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  1. Married Women Working in the Post War Era
  2. Laws Regarding Working Women
  3. Clerical Work for Women
  4. Sticky Floor and Glass Ceiling: Barriers to Career Advancement
  5. Alpha Earners: High Earning Married Women
  6. Sexual Harassment in the Workplace
  7. Birth Rates in the United States
  8. Women in Politics in the U.S.
  9. Women in the U.S. Military
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Hillary Clinton stands at a podium at an event.
Hillary Clinton speaking at an Equal Pay Day event in 2002.
Photo Courtesy of the National Organizational for Women.
Laws Regarding Working Women
The Equal Pay Act (1963) prohibits discrimination in pay for men and women doing the same work. This was 20 years after the act was first proposed to Congress. However, this Act did not cover agricultural workers, domestic workers, executives, administrators, or professionals. The Act was revised in 1972 to include executives, administrators, and professionals. In 1964, Title VII of the Civil Rights Act was passed. It prohibited private employers, employment agencies, and unions from discriminating on the basis of race, sex, country of origin, and other grounds. That year, the Equal Employment Opportunity Commission (EEOC) was established to investigate complaints of discrimination and enforce penalties. The Equal Employment Act (1972) gave the EEOC power to take legal action to enforce its rulings. Despite these laws, women are still fighting discrimination. Sexual stereotyping still makes it difficult for women to be hired for and advance in some jobs, especially high-paying jobs. At the same time, blatant and subtle discrimination happens at many work places. 40 years after the passing of the Equal Pay Act, women still earn only 76 cents for every dollar earned by men. Click CHARTS to see 20 Leading Occupations of Employed Women and the ratio of women’s earnings to men’s earnings in them.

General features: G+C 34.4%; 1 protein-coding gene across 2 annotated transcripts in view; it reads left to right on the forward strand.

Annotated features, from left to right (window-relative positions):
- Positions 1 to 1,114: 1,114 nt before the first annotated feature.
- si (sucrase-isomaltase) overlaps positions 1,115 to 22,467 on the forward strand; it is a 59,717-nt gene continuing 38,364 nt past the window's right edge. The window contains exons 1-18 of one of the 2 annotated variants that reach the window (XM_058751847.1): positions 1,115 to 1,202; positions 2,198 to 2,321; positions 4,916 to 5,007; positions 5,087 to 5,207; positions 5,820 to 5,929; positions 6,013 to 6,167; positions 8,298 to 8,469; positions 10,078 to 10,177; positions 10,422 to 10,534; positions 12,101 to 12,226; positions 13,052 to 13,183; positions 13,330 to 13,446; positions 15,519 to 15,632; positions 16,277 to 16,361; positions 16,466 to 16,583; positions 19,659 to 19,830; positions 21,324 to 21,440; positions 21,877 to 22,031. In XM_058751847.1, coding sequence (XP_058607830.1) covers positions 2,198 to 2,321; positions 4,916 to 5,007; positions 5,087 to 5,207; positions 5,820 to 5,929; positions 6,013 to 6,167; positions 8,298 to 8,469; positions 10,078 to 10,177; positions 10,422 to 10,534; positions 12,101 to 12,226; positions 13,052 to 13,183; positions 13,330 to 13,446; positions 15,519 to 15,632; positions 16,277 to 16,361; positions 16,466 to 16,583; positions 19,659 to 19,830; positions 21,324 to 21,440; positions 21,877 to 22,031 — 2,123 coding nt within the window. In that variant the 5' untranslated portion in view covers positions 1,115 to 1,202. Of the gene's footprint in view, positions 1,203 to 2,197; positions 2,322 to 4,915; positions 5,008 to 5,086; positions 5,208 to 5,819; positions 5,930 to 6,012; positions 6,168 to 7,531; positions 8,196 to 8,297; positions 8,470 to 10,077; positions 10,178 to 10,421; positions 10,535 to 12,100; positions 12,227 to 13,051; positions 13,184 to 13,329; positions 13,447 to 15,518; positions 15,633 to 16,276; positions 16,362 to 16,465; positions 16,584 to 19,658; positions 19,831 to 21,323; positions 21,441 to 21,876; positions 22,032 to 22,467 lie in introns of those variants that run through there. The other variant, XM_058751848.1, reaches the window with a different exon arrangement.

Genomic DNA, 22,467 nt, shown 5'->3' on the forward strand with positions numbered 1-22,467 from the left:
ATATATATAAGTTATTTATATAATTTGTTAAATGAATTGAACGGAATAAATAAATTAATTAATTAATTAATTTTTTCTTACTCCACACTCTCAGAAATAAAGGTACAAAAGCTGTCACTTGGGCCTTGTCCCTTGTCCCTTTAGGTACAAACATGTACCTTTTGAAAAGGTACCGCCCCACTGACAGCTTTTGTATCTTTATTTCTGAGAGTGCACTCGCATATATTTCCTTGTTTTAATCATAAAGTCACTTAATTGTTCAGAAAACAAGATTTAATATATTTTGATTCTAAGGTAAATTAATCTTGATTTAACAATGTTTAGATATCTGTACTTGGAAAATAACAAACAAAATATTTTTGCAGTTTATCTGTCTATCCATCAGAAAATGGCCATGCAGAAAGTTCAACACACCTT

Special Terms: Congress

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